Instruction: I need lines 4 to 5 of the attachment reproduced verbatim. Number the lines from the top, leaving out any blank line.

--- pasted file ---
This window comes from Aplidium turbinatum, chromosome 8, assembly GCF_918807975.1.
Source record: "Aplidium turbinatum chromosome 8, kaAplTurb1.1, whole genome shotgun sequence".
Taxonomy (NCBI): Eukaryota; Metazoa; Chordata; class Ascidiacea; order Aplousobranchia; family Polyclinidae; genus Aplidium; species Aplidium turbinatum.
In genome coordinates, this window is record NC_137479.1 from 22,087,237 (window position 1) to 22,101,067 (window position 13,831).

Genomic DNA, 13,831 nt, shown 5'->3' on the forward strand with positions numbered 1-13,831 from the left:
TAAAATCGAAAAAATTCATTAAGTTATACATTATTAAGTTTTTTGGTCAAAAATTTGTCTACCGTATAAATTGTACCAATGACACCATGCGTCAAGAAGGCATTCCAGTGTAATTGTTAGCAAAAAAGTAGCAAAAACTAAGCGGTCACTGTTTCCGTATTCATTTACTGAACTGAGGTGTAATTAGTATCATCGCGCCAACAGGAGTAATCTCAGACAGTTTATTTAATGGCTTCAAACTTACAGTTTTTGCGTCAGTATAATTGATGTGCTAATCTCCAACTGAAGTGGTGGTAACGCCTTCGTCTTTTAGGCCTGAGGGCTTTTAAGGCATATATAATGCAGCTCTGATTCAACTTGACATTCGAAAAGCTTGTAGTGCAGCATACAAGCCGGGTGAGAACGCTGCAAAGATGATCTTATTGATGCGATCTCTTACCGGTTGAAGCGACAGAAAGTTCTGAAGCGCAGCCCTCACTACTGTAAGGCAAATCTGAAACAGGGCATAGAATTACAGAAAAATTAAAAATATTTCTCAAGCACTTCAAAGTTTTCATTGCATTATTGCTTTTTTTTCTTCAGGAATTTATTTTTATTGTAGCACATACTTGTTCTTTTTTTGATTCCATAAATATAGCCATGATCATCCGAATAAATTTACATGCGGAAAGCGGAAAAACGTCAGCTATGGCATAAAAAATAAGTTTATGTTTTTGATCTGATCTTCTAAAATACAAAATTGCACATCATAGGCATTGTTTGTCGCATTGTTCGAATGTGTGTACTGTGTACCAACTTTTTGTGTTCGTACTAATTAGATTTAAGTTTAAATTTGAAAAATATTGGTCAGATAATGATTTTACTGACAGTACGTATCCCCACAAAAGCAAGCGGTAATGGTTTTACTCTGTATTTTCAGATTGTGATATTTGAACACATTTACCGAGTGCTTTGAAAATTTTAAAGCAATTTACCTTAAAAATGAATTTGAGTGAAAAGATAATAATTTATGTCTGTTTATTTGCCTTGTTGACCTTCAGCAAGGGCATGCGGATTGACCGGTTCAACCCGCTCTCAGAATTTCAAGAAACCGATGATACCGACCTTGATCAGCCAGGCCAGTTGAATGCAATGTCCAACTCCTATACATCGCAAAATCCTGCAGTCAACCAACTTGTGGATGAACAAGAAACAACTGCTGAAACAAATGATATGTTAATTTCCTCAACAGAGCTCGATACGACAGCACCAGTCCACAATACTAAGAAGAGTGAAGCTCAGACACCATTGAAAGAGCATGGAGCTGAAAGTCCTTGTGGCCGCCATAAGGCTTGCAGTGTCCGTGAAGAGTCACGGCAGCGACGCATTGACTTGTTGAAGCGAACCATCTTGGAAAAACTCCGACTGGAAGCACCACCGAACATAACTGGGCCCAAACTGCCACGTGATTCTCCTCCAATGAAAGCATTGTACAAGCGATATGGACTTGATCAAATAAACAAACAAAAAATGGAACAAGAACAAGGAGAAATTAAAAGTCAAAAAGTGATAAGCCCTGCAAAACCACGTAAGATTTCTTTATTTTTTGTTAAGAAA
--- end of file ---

In genome coordinates, this window is record NC_137479.1 from 22,087,237 (window position 1) to 22,101,067 (window position 13,831).

Genomic DNA, 13,831 nt, shown 5'->3' on the forward strand with positions numbered 1-13,831 from the left: